Stanley Kubrick : Warner Home Video Directors Series
2001: A Space Odyssey (1968), A Clockwork Orange (1971), The Shining (1980), Full Metal Jacket (1987), Eyes Wide Shut (1999)
|Studio: Warner Bros.
Year: 1968 -1999
Rated: G, R, Unrated
Film Length: Various
Aspect Ratio: Various
Release Date: October 23, 2007
Warner's previous releases of the films of Stanley Kubrick were the source of much discussion and debate, particularly concerning the 4:3 full-frame aspect ratios in whichThe Shining, Full Metal Jacket, and Eyes Wide Shut were presented - reportedly due to Kubrick's expressed preference - and the lack of 16:9 enhancement for all titles except for 2001: A Space Odyssey. All five Kubrick film's in this entry in the Warner Home Video Directors series are presented in 16:9 enhanced video at aspect ratios approximating their orginal theatrical presentations. In addition to retaining the excellent Stanley Kubrick: A Life in Pictures documentary from the 2001 Stanley Kubrick Collection box set, this set also has extensive special features specific to each film.
2001: A Space Odyssey (1968 - MGM - 149 minutes)
After a prologue where a group of prehistoric apes discover a strange monolith that seems to inspire them to fashion materials into rudimentary weapons, we flash forward through the entire history of human evolution to the year 2001. Dr. Heywood Floyd (Sylvester) travels first to an orbiting space station and then to the moon where he provides a briefing on the top secret recent discovery and excavation of a black monolith buried beneath the moon's surface. Months later, a deep space mission to Jupiter is launched with a crew of five astronauts, three of whom are in suspended animation. The two conscious astronauts, Dave Bowman (Dullea) and Frank Poole (Lockwood) must contend with some seemingly unusual behavior by the ship's computer Hal 9000 (voice of Douglas Rain), and their final destination turns out to be beyond the parameters of their mission and imaginations.
Directed By: Stanley Kubrick
Starring: Keir Dullea, Gary Lockwood, William Sylvester, Douglas Rain
2001: A Space Odyssey remains a landmark film which regularly holds a spot on consensus "best film" lists. As such, it is unlikely that I will add anything substantial to the mountains of critical analysis that have been heaped upon it over the last four decades, so I will keep my comments brief.
It is difficult to compare 2001: A Space Odyssey to other films because it is by design so unlike most other films. Largely experiential in nature, the film all but demands viewers contemplate the ideas behind it from their own perspective rather than through identification with charismatic characters in a thematically leading narrative. Dialog is kept to a bare minimum and, with a few key exceptions, is either purely functional or mundane. Methodically paced sequences set to carefully chosen music or sound effects display the bravura specials effects and production design while giving the audience a chance to consider what they have seen, turn it over in their minds, and examine it from different angles. Most Kubrick films work on more than one level, but 2001...affords audience members the chance to contemplate this during the actual film as well as in the lobby afterwards.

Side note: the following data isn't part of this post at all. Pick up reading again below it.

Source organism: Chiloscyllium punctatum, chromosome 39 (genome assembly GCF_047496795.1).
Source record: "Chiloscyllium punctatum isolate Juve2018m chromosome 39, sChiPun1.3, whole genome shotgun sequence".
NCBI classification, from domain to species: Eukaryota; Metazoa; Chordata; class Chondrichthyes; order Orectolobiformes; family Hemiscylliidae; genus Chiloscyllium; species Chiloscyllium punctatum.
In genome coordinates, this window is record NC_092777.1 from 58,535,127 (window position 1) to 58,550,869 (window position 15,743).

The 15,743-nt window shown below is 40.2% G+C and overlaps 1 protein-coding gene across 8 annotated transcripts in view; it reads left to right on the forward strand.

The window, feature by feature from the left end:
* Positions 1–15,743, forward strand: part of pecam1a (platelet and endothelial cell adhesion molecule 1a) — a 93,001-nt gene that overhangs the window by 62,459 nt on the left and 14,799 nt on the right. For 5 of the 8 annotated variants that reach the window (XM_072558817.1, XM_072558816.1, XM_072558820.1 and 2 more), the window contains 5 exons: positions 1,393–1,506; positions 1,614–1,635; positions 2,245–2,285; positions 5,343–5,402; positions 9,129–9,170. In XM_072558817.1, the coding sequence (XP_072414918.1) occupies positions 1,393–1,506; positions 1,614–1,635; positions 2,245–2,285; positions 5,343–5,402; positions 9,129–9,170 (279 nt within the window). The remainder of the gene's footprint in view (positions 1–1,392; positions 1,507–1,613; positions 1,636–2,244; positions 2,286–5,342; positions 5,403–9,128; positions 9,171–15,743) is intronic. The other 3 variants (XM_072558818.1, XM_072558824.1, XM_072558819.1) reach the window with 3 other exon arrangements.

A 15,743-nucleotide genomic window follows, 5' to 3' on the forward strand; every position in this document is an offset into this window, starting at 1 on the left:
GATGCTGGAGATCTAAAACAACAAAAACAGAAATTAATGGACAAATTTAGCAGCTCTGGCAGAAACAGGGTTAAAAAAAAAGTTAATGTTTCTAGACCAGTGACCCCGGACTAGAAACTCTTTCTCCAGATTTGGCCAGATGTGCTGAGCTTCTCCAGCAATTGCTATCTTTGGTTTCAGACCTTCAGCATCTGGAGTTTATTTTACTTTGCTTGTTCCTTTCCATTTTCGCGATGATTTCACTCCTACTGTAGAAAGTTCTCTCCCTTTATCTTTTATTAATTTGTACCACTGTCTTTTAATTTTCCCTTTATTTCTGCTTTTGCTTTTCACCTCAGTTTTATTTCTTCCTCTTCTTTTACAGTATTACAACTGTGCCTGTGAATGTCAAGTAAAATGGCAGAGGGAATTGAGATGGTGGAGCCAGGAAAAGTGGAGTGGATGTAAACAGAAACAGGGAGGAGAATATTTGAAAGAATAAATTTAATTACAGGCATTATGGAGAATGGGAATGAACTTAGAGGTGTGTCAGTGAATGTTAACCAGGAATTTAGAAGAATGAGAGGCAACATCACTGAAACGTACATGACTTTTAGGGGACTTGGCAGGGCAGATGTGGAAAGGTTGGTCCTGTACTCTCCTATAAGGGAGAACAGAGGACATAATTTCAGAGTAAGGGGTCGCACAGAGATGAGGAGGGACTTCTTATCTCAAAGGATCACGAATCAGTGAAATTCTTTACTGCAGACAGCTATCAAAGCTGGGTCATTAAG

While other filmmakers have similarly experimented with the narrative form of cinema and attempted to convey ideas and raise questions through unconventional cinematic methods, they have usually not done so via a big budget large-format special effects extravaganza with such a detailed devotion to scientific plausibility.
A Clockwork Orange (1971 - Warner - 136 minutes)
A Clockwork Orange adapts Anthony Burgess' novel about Alex, the unrepentantly vicious leader of a violent youth gang in the near future who commits one act of "ultra-violence" too many and is incarcerated. Desperate to get out, he volunteers for an experimental government program which conditions him to have a negative physical reaction to even the thought of sex, violence …or Beethoven's Ninth Symphony. "Cured" of his violent impulses, Integration into a no less violent society proves more than a little challenging.
Directed By: Stanley Kubrick
Starring: Malcolm McDowell, Patrick Magee, Michael Bates, Warren Clarke, James Marcus, Michael Tarn
After having the plug pulled on his planned big budget epic about Napoleon, Kubrick decided to shift gears and make a relatively low-budget adaptation of Anthony Burgess' controversial novel. The future fashioned here is a long way from the high technology space faring of 2001: A Space Odyssey. The world of A Clockwork Orange is pure post-swinging London stylization. The stylization serves to create an ironic emotional distance from the terrible acts of violence that are depicted throughout, but at all times, the viewer is aware that the film is deconstructing modern society more so than speculating about what a future society will be like.
Throughout the 1960s, British cinema produced a series of new young stars, largely appearing in adaptations of novels from the "Angry Young Man" literary movement of the prior decade. Late in this cycle, in 1968, director Lindsay Anderson simultaneously subverted and built on this tradition with his film "If…", providing the first big break for actor Malcolm McDowell. Kubrick recognized McDowell as a perfect fit for the character of Alex, and made a juvenile delinquent film to end all juvenile delinquent films. McDowell brings exactly the right sensibility to the part, pulling audiences in with his unabashed joie de vivre while simultaneously performing unforgivable acts of violence. His first person narration sets a perfect conspiratorial tone, much of it pulled straight from the novel and making heavy use of Burgess' invented "Nadsat" slang which combines cockney expressions with Russian/Yiddish terms. By the end of the film, one feels almost guilty about how sympathetically they are rooting for Alex to get one over on the government bureaucrats who have "programmed" him.